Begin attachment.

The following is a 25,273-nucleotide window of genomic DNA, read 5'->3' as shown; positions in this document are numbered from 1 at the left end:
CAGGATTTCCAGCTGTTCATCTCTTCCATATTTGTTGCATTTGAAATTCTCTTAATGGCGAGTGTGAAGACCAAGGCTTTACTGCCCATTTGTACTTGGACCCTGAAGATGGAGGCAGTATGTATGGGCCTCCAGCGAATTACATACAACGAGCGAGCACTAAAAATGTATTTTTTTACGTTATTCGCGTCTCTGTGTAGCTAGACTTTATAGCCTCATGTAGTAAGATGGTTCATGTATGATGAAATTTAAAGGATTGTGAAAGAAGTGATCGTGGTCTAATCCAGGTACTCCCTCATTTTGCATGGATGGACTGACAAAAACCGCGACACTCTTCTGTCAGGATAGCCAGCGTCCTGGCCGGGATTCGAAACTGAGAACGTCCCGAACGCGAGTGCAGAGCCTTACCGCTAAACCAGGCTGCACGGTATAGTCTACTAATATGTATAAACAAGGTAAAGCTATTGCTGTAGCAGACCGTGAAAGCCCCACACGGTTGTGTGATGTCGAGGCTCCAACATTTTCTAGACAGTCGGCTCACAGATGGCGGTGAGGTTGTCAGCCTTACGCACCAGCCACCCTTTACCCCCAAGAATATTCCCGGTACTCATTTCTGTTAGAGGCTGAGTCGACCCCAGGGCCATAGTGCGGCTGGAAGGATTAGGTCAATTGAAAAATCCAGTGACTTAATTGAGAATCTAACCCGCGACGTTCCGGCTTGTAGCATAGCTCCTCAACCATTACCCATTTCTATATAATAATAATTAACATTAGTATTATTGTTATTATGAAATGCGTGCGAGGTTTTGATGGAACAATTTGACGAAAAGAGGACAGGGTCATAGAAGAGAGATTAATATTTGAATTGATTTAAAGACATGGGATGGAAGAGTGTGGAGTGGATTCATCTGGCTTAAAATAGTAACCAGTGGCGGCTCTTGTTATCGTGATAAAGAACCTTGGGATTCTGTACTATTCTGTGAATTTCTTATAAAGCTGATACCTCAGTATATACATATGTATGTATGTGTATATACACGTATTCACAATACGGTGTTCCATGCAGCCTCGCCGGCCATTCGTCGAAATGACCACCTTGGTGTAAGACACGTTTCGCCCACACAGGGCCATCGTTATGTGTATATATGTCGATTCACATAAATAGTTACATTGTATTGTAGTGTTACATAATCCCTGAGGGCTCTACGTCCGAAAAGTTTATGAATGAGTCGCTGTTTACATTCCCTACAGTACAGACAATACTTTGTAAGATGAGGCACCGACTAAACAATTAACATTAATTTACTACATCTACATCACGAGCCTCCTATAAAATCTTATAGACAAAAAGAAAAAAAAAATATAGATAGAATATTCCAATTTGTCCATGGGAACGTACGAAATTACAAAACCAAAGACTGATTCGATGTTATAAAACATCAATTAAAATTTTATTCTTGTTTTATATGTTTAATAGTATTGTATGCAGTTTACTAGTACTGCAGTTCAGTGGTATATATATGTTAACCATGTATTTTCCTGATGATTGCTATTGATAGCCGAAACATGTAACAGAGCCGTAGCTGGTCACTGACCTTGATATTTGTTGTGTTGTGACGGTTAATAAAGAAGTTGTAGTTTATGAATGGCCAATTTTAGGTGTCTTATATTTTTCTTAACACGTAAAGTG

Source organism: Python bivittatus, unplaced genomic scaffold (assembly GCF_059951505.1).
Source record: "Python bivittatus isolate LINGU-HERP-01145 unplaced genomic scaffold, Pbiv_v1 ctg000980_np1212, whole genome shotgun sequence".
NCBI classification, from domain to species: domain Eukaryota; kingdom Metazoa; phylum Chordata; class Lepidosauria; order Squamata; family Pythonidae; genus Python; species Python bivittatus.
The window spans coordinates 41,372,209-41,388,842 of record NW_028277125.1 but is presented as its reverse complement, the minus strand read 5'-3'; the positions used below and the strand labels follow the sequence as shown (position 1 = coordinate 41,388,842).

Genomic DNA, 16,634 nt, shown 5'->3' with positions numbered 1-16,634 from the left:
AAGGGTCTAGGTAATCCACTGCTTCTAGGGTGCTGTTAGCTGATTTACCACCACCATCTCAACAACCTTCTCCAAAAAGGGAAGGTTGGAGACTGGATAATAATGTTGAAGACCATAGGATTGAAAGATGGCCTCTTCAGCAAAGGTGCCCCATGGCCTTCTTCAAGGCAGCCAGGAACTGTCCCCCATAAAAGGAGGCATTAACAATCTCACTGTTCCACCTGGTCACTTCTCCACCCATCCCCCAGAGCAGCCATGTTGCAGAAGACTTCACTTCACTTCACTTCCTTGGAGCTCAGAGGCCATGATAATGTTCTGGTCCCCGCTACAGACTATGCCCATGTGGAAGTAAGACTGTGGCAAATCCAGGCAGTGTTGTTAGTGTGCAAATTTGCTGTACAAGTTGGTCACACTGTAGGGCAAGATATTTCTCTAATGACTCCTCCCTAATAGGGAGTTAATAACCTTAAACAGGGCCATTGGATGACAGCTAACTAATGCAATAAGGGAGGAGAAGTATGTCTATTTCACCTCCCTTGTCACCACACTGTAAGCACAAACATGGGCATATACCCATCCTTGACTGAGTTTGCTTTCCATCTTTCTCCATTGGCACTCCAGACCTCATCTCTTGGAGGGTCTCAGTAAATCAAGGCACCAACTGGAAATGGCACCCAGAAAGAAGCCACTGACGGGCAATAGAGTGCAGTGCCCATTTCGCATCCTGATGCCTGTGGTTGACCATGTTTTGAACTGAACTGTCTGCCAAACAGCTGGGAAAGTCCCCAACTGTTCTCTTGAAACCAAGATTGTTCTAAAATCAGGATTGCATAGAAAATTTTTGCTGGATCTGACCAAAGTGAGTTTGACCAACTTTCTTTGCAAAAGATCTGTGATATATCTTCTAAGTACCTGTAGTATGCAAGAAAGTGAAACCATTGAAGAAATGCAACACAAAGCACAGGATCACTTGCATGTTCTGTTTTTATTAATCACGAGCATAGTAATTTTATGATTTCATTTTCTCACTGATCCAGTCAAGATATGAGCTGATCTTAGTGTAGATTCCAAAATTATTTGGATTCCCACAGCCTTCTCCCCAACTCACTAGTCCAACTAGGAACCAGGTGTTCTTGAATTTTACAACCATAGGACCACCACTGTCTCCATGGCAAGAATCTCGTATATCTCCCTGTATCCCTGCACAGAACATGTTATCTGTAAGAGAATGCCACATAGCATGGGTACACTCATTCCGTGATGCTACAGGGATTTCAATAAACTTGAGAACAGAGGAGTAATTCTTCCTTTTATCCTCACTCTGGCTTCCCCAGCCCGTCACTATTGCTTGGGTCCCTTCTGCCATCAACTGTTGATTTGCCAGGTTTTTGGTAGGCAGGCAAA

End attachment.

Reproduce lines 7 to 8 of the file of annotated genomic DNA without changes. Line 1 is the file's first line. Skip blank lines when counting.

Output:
Genomic DNA, 16,634 nt, shown 5'->3' with positions numbered 1-16,634 from the left:
AAGGGTCTAGGTAATCCACTGCTTCTAGGGTGCTGTTAGCTGATTTACCACCACCATCTCAACAACCTTCTCCAAAAAGGGAAGGTTGGAGACTGGATAATAATGTTGAAGACCATAGGATTGAAAGATGGCCTCTTCAGCAAAGGTGCCCCATGGCCTTCTTCAAGGCAGCCAGGAACTGTCCCCCATAAAAGGAGGCATTAACAATCTCACTGTTCCACCTGGTCACTTCTCCACCCATCCCCCAGAGCAGCCATGTTGCAGAAGACTTCACTTCACTTCACTTCCTTGGAGCTCAGAGGCCATGATAATGTTCTGGTCCCCGCTACAGACTATGCCCATGTGGAAGTAAGACTGTGGCAAATCCAGGCAGTGTTGTTAGTGTGCAAATTTGCTGTACAAGTTGGTCACACTGTAGGGCAAGATATTTCTCTAATGACTCCTCCCTAATAGGGAGTTAATAACCTTAAACAGGGCCATTGGATGACAGCTAACTAATGCAATAAGGGAGGAGAAGTATGTCTATTTCACCTCCCTTGTCACCACACTGTAAGCACAAACATGGGCATATACCCATCCTTGACTGAGTTTGCTTTCCATCTTTCTCCATTGGCACTCCAGACCTCATCTCTTGGAGGGTCTCAGTAAATCAAGGCACCAACTGGAAATGGCACCCAGAAAGAAGCCACTGACGGGCAATAGAGTGCAGTGCCCATTTCGCATCCTGATGCCTGTGGTTGACCATGTTTTGAACTGAACTGTCTGCCAAACAGCTGGGAAAGTCCCCAACTGTTCTCTTGAAACCAAGATTGTTCTAAAATCAGGATTGCATAGAAAATTTTTGCTGGATCTGACCAAAGTGAGTTTGACCAACTTTCTTTGCAAAAGATCTGTGATATATCTTCTAAGTACCTGTAGTATGCAAGAAAGTGAAACCATTGAAGAAATGCAACACAAAGCACAGGATCACTTGCATGTTCTGTTTTTATTAATCACGAGCATAGTAATTTTATGATTTCATTTTCTCACTGATCCAGTCAAGATATGAGCTGATCTTAGTGTAGATTCCAAAATTATTTGGATTCCCACAGCCTTCTCCCCAACTCACTAGTCCAACTAGGAACCAGGTGTTCTTGAATTTTACAACCATAGGACCACCACTGTCTCCATGGCAAGAATCTCGTATATCTCCCTGTATCCCTGCACAGAACATGTTATCTGTAAGAGAATGCCACATAGCATGGGTACACTCATTCCGTGATGCTACAGGGATTTCAATAAACTTGAGAACAGAGGAGTAATTCTTCCTTTTATCCTCACTCTGGCTTCCCCAGCCCGTCACTATTGCTTGGGTCCCTTCTGCCATCAACTGTTGATTTGCCAGGTTTTTGGTAGGCAGGCAAA